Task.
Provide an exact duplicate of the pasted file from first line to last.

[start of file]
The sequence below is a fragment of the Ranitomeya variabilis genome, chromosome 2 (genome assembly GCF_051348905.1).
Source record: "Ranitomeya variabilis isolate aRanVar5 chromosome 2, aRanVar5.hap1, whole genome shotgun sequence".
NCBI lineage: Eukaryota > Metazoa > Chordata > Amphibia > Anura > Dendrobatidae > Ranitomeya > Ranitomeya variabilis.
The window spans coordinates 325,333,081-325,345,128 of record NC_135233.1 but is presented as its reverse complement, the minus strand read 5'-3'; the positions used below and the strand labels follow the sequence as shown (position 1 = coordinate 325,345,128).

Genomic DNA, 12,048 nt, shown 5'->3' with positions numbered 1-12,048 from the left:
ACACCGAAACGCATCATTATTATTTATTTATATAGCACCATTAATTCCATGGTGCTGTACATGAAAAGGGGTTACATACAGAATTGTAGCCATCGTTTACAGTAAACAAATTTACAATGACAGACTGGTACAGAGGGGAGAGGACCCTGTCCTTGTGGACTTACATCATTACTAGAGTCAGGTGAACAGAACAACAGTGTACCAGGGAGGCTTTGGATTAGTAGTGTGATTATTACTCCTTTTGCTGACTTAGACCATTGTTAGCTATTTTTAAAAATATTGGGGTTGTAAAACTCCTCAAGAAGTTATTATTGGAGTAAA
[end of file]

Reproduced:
The sequence below is a fragment of the Ranitomeya variabilis genome, chromosome 2 (genome assembly GCF_051348905.1).
Source record: "Ranitomeya variabilis isolate aRanVar5 chromosome 2, aRanVar5.hap1, whole genome shotgun sequence".
NCBI lineage: Eukaryota > Metazoa > Chordata > Amphibia > Anura > Dendrobatidae > Ranitomeya > Ranitomeya variabilis.
The window spans coordinates 325,333,081-325,345,128 of record NC_135233.1 but is presented as its reverse complement, the minus strand read 5'-3'; the positions used below and the strand labels follow the sequence as shown (position 1 = coordinate 325,345,128).

Genomic DNA, 12,048 nt, shown 5'->3' with positions numbered 1-12,048 from the left:
ACACCGAAACGCATCATTATTATTTATTTATATAGCACCATTAATTCCATGGTGCTGTACATGAAAAGGGGTTACATACAGAATTGTAGCCATCGTTTACAGTAAACAAATTTACAATGACAGACTGGTACAGAGGGGAGAGGACCCTGTCCTTGTGGACTTACATCATTACTAGAGTCAGGTGAACAGAACAACAGTGTACCAGGGAGGCTTTGGATTAGTAGTGTGATTATTACTCCTTTTGCTGACTTAGACCATTGTTAGCTATTTTTAAAAATATTGGGGTTGTAAAACTCCTCAAGAAGTTATTATTGGAGTAAA